The Four Cs: Inspiring Growth Through Change

Butterfly change Chrysalis

When people ask what calls me to this work of being a leadership coach and consultant my answer is simple: the power of the human spirit. Time and again, I’ve seen the tremendous impact people create when positively and productively focused, even during impossible, painful situations. They’ve taught me that change, whether desired or undesired, can be transformative. This positive change is driven by individuals and leaders who focus on growth. And the leaders who are best at inspiring growth during change seamlessly move amongst four distinct positions, the Four Cs, if you will: coach, catalyst, communicator, and champion.

In the coach position, leaders excel by asking key questions to support people’s clarity and confidence about their goals, resources, options, and actions. Think of the simple but powerful question: “What do you want?” Connecting people to their emotions and aspirations will inspire them through change. It also helps people take stock of resources and assets they already have in place and explore alternative options for success. These “pull” behaviors, as change leadership research shows us, are far more effective in helping people gain clarity and build resilience than “push” strategies like giving advice.

Leaders skilled in the catalyst position shine the light on incongruencies by assuming positive intent versus shaming with judgement. Through this lens, they identify blind spots, challenge limiting behaviors, encourage different thinking and expand points of view. My colleagues refer to this as “holding the mirror up” to a belief someone has that impedes success, or behaviors that conflict with goals and values. During times of stress, our capacity to think diminishes, making it difficult to tap into what we know. It’s human nature to revert to familiar, sometimes suboptimal ways of operating – something we’re living right now as we reinvent old behaviors while maintaining our values and purpose.

Edward shared a case of alerting project leaders to a gap between their stated diversity goals and the non-diverse staffing of a project: “It alarmed me to see this hiring trend, almost like we were going backwards on the commitments we made. I know these leaders to be well-intentioned and I had to reset my own judgement before talking with them. I shared my observations, then listened to their explanation. After some time, they acknowledged their blind spot and we talked through a plan to come back in line with our values.”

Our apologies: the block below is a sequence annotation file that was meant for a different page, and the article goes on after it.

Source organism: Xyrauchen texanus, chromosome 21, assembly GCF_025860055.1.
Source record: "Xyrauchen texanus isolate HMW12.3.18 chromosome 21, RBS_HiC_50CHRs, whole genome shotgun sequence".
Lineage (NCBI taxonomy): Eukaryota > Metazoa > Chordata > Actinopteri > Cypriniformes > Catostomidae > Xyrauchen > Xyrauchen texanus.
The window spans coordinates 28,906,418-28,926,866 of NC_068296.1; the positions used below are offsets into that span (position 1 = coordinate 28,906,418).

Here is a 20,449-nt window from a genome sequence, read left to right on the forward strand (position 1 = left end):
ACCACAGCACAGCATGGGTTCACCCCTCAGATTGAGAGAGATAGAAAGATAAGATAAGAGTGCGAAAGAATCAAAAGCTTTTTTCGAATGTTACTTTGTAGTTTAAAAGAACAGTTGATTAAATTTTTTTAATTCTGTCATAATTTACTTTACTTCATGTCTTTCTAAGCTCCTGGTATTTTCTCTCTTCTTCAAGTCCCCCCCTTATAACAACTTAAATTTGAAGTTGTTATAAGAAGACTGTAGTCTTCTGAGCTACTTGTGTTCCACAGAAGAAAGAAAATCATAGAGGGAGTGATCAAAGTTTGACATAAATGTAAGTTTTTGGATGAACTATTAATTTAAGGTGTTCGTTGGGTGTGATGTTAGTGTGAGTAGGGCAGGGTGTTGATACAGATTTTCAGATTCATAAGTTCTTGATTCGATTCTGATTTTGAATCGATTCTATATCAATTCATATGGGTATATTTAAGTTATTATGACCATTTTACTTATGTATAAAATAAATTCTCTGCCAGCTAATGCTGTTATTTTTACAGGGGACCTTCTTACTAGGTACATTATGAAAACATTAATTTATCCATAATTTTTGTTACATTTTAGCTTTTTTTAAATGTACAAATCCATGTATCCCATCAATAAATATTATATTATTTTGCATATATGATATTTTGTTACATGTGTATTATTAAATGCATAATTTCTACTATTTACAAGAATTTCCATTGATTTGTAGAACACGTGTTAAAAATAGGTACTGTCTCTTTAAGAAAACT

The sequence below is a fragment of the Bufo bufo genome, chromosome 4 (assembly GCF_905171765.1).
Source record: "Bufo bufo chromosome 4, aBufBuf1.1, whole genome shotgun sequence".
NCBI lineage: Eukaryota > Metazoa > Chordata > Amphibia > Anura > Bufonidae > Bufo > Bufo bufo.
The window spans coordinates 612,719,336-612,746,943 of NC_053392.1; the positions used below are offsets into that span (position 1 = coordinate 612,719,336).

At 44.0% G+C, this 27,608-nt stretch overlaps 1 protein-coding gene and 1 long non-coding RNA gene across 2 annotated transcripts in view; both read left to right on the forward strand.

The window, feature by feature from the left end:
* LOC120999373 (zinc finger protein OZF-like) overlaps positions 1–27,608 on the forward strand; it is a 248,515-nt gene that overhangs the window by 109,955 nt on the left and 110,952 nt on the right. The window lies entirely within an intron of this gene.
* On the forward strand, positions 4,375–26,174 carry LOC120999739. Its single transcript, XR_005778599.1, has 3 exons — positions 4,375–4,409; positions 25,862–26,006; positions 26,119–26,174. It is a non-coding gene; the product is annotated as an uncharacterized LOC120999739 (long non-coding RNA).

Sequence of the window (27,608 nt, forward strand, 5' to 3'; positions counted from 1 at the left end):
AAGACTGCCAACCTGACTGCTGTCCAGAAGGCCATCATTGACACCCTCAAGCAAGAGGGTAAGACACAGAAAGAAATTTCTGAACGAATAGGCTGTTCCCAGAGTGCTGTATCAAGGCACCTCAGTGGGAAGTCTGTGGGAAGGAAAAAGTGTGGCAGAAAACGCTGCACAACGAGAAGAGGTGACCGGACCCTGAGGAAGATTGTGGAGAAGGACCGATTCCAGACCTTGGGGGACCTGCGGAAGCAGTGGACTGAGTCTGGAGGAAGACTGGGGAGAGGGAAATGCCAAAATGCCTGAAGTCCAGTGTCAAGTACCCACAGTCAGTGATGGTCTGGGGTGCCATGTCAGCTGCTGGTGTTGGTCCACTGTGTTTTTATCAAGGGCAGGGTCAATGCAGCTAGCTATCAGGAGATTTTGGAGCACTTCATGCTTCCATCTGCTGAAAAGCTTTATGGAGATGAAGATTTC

In light of recent racial atrocities, this example is more relevant than ever. Leaders, especially those in a position of privilege, must use their strong voice to call out inequity and to advance behaviors that demand the best of us as human beings. That is a catalyst at work.

Change can be onerous, and it’s easy for teams to find themselves “in the weeds”. Assuming the role of champion helps people raise their heads and raise their game during transformation. From the champion position, leaders acknowledge and recognize progress, including learning from mistakes. Using Edward as an example, the champion role might manifest itself in him calling out positive traction he sees in his organization’s hiring goals. Of course, traction needs to be genuine and backed up with tangible evidence (e.g. metrics, KPI’s, etc.) in order to be truly meaningful. In wearing the champion hat, leaders are able to affirm and give perspective on forward momentum, something people can lose sight of in the midst of change.

One of the most common needs I hear teams raise during change is more communication from leaders; communication on the change’s purpose, benefits, status, and vision forward. Effective communicators go beyond merely providing clarity around change. They acknowledge the human factor by sharing how individuals contribute to its success. They actively engage in two-way communication, which gives people a voice in shaping the change and reveals valuable insight on how to course correct for better results. And, in times when mass communication is necessary, they understand how important it is to connect on a personal level by speaking to and acknowledging their people’s reality and how it is being impacted by change.

Building Capacity Across the Four Cs
My experience is that leaders gravitate to their favorite of the four leadership positions. Each one requires distinct skills and demands specific behaviors which may or may not be in someone’s wheelhouse. The conflict adverse may not like the catalyst position, which requires pushing people’s thinking, while the communicator position calls for leading from the front more consistently. But, great change leaders set aside their discomfort and focus on building capacity in all four, all to inspire growth through change.

Putting Practices into Action:

  • Building capacity in the Four Cs starts with self-awareness. Take a moment to ask:
    • Which of the Four Cs is your favorite and why?
    • What strengths do you bring to each position?
    • Where do you need to grow?
  • Get feedback from a few people around you to test your self-assessment.